The clued-up traveller

When I was small, we used to play a game. We would open a folded map of the world, close our eyes, while someone spun the map around (has Google Maps caught on to this yet?), then at the command, press down a finger. Wherever that finger landed, that is where you will be going next. We made it interesting – the map could reveal where your spouse would hail from, or where you will spend your honeymoon. Even if you had no idea what Middlefart in Denmark looked like, if the map says that is your next destination, that is what it was. It could have been Llanfairpwllgwyngyllgogerychwyrndrobwllllantysiliogogogoch in Wales…

Wouldn’t travelling be great if one could follow such a system? Next stop Karagandy, Kazakhstan. But in real life few of us have the time or money to tour by random finger pressing. Even travelling dictates, most of the time, a plan of action, yet the idea is that you do and see what you really want to do and see, rather than see or do something for the sake of seeing or doing it. That could help when you feel forced to visit popular attractions, just because you are going in that direction. But some spots are loved to death, and there are good reasons why. And crowds are inevitable – not a problem if you don’t mind sharing a site such as Angor Wat with over 7 000 others in a single day. Or stand in line for three hours to enter Yosemite National Park.

Writing as a representative of Cape Town Free Walking Tours, you might wonder what the above has got to do with exploring a city from pavement to pavement with a guide. Well, nothing… Simply because city walking tours fall somewhere in between plan of action, seeing and doing what you want, and doing and seeing because you must and joining a crowd or going at it alone.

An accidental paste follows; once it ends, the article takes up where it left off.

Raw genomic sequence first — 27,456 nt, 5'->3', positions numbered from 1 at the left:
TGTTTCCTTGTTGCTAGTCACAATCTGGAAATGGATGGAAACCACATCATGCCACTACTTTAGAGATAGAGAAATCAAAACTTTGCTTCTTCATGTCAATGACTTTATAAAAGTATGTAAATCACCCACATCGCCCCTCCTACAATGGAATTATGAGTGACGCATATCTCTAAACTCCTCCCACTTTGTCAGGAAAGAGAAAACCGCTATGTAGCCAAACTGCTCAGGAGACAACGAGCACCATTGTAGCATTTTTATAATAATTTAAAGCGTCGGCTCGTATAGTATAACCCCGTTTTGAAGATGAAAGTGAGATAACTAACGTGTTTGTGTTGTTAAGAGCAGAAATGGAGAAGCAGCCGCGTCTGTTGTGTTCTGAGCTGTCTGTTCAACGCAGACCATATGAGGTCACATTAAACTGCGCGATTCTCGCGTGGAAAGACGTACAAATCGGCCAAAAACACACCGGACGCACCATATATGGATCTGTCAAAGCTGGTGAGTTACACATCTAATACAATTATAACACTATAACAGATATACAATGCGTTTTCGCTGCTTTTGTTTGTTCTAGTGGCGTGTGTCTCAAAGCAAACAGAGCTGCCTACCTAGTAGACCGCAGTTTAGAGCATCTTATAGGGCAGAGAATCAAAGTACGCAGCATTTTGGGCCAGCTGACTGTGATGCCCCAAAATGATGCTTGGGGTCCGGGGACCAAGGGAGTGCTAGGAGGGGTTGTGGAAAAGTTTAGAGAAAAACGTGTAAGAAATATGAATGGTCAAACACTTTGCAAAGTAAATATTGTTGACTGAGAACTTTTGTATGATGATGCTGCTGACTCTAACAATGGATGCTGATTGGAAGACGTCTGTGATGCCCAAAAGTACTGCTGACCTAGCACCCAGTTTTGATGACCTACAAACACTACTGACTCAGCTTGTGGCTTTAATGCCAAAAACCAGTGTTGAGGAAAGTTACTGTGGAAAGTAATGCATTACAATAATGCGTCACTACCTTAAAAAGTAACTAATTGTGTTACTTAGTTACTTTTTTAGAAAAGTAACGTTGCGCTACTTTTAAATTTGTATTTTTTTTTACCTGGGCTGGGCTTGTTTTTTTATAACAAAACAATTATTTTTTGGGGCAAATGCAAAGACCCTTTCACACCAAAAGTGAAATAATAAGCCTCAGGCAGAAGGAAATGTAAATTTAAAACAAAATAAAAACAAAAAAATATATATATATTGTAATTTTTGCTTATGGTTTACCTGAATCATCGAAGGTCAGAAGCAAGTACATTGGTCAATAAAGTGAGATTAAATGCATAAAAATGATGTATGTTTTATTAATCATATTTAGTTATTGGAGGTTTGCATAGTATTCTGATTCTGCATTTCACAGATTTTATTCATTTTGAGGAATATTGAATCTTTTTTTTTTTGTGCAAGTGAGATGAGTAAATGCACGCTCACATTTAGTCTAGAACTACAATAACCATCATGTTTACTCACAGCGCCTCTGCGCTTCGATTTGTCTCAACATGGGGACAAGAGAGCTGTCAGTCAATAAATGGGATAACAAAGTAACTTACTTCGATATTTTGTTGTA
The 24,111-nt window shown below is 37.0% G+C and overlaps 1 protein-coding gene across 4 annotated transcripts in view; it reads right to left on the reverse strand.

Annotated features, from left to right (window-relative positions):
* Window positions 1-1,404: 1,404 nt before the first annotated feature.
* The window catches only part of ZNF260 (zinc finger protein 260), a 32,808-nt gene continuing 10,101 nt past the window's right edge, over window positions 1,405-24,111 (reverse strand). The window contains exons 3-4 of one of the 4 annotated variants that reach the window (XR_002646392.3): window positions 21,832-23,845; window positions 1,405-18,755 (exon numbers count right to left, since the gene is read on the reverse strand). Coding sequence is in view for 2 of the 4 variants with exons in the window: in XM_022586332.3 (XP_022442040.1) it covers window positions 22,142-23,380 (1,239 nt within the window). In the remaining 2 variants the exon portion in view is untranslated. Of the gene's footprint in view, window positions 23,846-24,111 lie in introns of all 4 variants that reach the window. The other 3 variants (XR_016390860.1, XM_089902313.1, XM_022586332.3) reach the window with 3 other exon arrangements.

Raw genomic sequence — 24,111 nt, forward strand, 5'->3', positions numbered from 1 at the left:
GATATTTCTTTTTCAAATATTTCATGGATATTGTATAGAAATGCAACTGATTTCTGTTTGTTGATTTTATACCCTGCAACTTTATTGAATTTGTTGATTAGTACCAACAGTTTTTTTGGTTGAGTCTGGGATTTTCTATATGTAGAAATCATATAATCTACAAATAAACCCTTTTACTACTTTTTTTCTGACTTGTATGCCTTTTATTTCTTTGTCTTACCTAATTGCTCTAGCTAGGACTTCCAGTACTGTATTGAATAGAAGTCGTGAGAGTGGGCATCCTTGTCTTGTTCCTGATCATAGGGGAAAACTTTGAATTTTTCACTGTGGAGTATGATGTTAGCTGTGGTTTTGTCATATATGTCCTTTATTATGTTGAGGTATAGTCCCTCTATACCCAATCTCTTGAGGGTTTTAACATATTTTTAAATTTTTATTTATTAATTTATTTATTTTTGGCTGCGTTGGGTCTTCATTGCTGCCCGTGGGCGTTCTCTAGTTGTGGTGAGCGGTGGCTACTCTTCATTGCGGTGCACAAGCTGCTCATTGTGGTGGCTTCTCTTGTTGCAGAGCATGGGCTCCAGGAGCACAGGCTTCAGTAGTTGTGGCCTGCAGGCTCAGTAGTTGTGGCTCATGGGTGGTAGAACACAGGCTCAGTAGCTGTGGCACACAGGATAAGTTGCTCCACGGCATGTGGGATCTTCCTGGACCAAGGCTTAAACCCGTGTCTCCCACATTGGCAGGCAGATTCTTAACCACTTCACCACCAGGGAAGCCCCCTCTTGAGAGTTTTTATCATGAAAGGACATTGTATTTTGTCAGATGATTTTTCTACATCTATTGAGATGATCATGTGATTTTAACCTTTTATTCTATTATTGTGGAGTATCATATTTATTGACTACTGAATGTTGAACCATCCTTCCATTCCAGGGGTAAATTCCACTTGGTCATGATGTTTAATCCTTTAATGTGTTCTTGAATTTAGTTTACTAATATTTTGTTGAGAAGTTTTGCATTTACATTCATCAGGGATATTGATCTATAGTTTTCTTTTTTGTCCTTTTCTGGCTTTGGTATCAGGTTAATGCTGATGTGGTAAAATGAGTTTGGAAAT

Walking tours are a plan of action when all other plans fail. The weather in Cape Town is unpredictable – what can you expect from a city hugged by two oceans? If it’s too slippery to climb a mountain or too windy to brave a beach, do a walking tour. It happens every day. If the line to get into a much-loved site snake up the West Coast – do a walking tour. Those lines are never too long.

Walking tours are a mix of freedom to explore combined with the security of a group and an opportunity to meet new people. If you feel your friendship circle is full, just don’t make eye contact. Simple really.

Somewhere on a walking tour will be a place that you wanted to see, and if walking is not what you wanted to do, file it under “necessary exercise for holiday period done.” Or if “bird watching” tourism is your cup of tea, there will be places you can tick off the to-see list. You can also make it part of your orientation plan. If you know a city centre and can, sort of, point north, you’ll be much the wiser when looking for hidden gems such as restaurants when you’re exploring alone and without a guide to tell you when to stop, stay and sit.

We’re not trying here to convince history buffs, interesting people, and lovers of walking to join. They do. But if you have to answer with a blank look when your friends and family enquire about your trip: “Have you tasted a koesister in the Bo Kaap? Did you see the spot where Nelson Mandela first appeared as a free man? Isn’t the story of Tuan Guru absolutely amazing?” This advice is for you.

Art: Valeria Duque / https://dribbble.com/